Strong radio event on 04 November

This news item was written by Dr Jasmina Magdalenic, scientist at the Royal Observatory of Belgium.

Although we are already in the declining phase of this solar cycle, the Sun was rather busy on 04 November. Three rather large eruptive phenomena (M-class flares) were observed on that day. The two smaller eruptions (i.e. M1.9 and M2.5) originated from active region NOAA 2445, while the largest one, the M3.7 flare, originated from the active region NOAA 2443 which was near disk centre at the time of the eruption. The GOES curves in the figure underneath show several solar flares recorded on 04 November. The most prominent ones were the three medium-sized M-class flares (with the maximum intensities above the pink horizontal line). All three events were associated with radio emission, but the most complex radio emission was linked to the long duration M3.7 flare.

The HUMAIN Solar Radio Spectrograph (HSRS) recorded the intense radio emission (in association with the long duration M3.7 flare), consisting of a so-called type II radio burst and strong type IV radio continuum (figure underneath). The radio spectrogram or dynamic spectrum (recorded by HSRS) is a graphical presentation of the radio emission intensity, recorded at a number of closely spaced frequencies. In the spectrograms, the horizontal x-axis represents time increasing from left to the right and the vertical y-axis represents frequency. Two different types of radio emission can be seen in the spectrogram underneath (darker color indicates more intense radio emission).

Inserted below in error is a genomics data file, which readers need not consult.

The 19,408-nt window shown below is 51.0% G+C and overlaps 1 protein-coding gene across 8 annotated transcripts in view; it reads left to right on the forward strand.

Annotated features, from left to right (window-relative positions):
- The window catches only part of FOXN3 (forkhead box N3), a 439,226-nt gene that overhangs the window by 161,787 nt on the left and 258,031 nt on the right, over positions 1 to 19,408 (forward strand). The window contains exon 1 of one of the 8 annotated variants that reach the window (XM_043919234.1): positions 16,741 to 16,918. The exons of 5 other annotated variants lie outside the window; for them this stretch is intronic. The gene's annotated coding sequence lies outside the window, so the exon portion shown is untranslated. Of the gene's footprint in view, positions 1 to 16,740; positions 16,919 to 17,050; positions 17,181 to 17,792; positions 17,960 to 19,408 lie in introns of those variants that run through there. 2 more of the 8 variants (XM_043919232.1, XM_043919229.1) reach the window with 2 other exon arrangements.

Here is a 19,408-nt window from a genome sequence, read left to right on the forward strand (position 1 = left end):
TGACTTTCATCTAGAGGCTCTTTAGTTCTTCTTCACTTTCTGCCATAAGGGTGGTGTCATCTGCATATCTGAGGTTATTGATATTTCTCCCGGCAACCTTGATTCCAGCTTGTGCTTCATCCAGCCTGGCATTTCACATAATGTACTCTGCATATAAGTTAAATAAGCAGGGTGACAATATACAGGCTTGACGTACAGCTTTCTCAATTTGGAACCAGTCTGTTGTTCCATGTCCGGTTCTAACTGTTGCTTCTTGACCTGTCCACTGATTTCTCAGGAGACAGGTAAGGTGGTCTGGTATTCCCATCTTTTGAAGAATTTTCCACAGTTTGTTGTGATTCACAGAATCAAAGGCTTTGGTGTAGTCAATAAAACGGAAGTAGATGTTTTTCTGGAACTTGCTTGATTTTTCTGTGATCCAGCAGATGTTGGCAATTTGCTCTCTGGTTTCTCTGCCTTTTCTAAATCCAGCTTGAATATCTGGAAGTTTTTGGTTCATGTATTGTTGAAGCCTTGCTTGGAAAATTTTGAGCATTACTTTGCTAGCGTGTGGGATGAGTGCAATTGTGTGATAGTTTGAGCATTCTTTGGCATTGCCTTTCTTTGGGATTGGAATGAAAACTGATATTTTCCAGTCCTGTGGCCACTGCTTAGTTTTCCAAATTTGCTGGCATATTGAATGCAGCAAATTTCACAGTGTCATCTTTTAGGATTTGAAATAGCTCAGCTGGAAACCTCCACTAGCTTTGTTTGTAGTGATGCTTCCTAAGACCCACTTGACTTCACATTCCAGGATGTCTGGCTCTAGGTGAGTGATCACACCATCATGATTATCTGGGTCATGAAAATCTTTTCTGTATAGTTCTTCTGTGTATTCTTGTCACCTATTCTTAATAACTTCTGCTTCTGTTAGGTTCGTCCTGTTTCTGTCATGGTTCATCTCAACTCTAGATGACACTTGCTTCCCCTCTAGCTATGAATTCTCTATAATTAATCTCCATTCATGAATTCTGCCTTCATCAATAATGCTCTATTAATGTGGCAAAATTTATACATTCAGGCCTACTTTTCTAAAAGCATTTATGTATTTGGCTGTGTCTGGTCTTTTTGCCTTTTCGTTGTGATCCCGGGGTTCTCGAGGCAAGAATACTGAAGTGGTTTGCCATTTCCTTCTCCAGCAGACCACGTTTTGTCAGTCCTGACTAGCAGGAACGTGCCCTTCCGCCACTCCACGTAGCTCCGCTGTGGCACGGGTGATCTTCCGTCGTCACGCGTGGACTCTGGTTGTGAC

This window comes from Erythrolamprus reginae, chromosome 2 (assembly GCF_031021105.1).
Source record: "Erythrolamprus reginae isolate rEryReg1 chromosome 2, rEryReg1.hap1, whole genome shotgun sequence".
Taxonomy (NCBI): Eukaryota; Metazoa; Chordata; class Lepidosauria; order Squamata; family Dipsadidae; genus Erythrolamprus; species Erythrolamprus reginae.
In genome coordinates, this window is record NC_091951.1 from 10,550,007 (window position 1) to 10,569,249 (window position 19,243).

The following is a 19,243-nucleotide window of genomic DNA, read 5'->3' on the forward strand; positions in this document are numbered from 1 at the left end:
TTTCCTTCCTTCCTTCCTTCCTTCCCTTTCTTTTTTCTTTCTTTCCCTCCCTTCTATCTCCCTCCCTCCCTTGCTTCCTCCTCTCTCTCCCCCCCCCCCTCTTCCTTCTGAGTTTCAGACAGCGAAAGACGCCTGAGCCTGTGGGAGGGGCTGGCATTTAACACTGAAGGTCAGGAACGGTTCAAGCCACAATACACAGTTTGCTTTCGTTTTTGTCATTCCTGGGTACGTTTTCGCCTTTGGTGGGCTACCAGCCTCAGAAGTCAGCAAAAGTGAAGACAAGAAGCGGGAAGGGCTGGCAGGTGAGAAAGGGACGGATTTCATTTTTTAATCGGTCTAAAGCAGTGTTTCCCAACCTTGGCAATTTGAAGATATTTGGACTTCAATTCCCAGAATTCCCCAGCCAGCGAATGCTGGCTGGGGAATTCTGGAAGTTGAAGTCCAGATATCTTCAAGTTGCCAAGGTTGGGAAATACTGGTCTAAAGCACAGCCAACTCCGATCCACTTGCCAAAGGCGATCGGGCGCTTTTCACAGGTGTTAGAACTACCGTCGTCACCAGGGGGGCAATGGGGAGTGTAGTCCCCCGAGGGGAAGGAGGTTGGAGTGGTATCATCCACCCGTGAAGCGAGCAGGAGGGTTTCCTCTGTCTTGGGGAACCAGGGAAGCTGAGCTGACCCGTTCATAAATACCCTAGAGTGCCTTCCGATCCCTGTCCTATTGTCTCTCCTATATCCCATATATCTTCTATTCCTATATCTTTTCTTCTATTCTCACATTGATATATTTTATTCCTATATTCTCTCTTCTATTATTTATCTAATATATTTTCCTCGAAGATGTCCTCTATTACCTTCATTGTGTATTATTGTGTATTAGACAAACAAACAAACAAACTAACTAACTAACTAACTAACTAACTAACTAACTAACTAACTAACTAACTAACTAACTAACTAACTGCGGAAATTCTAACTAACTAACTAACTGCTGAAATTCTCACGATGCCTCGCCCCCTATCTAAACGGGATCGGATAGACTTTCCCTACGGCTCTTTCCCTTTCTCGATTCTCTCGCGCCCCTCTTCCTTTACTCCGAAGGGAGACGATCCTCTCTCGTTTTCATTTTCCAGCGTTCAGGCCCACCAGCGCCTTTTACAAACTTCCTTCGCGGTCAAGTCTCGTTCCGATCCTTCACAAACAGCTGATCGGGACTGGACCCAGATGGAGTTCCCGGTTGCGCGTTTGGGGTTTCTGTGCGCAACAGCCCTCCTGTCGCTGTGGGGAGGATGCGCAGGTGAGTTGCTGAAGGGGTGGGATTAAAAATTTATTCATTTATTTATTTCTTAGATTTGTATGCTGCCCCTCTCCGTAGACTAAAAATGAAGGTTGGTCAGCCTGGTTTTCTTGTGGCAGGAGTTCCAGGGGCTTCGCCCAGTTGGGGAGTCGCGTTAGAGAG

A type II burst is commonly defined as a radio signature of the shock wave, usually generated by the large eruptions of plasma confined in erupting magnetic flux ropes, so called coronal mass ejection.
The type IV continuum emission, like the one which covered the full range of HSRS observations on 04 November (figure above), is generally associated with solar flares. Since the majority of the radio observations do not estimate the real strength of the radio emission (in solar flux units), we can only guess on the intensity of the observed radio emission.
The HSRS observations are unique radio observations in Europe, covering a rather large frequency range, which offers the real time information about the ongoing radio activity, but they also do not provide information on the exact strength of the radio emission.

The problems of the Swedish air traffic control (radars stopped showing airplanes) reported on 04 November, lasted about an hour starting from around 13:30UT. These phenomena temporarily coincided with the start of the intense radio emission observed by HSRS (see figure above).
Therefore we can deduce that the apparently strong type IV radio emission which was observed on both GPS frequencies (around 1.5 GHz) and the civil air traffic control communication channels (about 120-140 MHz), might have been the source of the radio blackout experienced by the Swedish air traffic control.

The animation above combines SDO/AIA 171 & 304 imagery (extreme ultraviolet) of NOAA 2443 on 04 November between 13:00 and 18:00UT.



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